Contract bridge, usually known simply as bridge, is a trick-taking card game using a standard deck of 52 playing cards played by four players in two competing partnerships with partners sitting opposite each other around a small table. For purposes of scoring and reference, each player is identified by one of the points of the compass and thus North and South play against East and West. The game consists of several deals each progressing through four phases: dealing the cards, the auction (also referred to as bidding), playing the hand, and scoring the results. Dealing the cards and scoring the results are procedural activities while the auction and playing the hand are the two actively competitive phases of the game.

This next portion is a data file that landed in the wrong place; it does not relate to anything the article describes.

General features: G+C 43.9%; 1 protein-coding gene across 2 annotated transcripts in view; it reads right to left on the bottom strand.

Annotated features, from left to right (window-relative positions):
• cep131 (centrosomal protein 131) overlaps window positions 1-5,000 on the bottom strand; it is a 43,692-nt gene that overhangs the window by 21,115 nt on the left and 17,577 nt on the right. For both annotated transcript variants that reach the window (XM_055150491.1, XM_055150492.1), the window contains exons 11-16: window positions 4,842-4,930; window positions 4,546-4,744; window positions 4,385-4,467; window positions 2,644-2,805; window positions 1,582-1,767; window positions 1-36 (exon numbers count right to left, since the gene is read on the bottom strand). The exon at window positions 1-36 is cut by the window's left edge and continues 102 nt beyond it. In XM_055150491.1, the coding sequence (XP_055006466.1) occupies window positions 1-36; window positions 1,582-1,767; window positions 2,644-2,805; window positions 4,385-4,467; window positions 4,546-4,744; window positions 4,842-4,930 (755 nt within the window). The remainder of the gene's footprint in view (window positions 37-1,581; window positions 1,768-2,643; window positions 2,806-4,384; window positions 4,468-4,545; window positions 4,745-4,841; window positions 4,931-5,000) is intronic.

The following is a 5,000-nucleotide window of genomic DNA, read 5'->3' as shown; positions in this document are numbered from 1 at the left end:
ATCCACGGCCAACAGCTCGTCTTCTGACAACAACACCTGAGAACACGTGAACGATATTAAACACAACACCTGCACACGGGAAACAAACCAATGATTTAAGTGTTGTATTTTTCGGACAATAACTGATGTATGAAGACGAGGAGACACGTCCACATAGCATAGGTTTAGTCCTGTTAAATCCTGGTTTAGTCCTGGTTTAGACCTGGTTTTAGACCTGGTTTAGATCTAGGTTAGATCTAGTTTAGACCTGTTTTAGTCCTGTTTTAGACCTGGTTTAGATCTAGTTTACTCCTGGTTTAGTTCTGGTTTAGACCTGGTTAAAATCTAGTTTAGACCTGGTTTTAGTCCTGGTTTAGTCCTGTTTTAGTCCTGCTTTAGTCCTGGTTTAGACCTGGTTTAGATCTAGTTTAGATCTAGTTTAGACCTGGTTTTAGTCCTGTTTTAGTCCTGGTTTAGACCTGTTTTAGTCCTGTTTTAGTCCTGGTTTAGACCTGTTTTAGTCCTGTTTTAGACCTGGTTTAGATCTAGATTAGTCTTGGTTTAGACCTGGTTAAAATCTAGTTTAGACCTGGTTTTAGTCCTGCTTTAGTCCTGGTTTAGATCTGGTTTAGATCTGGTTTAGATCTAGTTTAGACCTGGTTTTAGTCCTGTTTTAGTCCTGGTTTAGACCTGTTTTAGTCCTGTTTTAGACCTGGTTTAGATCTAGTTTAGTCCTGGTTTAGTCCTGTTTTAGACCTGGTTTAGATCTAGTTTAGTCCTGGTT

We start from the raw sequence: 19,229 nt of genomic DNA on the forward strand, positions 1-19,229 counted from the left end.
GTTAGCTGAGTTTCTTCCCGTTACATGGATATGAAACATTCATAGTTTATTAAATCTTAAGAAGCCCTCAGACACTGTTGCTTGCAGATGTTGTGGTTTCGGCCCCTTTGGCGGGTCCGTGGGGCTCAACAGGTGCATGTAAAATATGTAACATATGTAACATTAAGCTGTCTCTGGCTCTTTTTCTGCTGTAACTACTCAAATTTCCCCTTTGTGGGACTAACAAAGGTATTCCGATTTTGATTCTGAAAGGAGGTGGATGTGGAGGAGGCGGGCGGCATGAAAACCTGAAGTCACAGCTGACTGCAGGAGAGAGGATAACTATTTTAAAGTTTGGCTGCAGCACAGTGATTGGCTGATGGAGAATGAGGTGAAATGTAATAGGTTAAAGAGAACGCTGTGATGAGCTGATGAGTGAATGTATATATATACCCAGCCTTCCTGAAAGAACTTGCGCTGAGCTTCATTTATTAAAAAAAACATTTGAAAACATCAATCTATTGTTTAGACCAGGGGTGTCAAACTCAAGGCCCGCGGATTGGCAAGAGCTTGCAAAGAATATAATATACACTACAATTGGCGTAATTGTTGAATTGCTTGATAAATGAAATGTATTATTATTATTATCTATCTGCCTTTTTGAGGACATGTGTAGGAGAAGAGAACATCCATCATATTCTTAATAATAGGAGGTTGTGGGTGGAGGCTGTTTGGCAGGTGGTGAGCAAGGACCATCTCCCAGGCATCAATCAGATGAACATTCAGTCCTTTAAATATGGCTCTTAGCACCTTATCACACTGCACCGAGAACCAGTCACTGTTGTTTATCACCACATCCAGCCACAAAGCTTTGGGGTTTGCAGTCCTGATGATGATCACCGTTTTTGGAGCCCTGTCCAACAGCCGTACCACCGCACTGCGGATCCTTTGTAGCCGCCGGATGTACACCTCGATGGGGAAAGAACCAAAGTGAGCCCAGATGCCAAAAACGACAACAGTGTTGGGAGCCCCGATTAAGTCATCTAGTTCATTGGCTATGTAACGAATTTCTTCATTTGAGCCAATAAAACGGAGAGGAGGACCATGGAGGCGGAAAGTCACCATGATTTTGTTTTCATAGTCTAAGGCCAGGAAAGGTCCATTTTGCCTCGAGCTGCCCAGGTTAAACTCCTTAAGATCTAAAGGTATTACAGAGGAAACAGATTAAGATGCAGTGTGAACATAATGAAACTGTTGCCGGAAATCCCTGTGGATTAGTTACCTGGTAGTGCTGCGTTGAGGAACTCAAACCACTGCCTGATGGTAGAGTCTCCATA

The perception of intelligence as power has intensified during the Second World War, when several intelligence agencies has been formalized and significantly increased. In all countries, new agencies and departments have been set up to deal with threats. Government publications in developed countries, following the September 11, 2001 attack, reflected a consensus that intelligence services are key to preventing mass attacks, spending huge amounts for the intelligence agencies that are considered a major component of national security systems.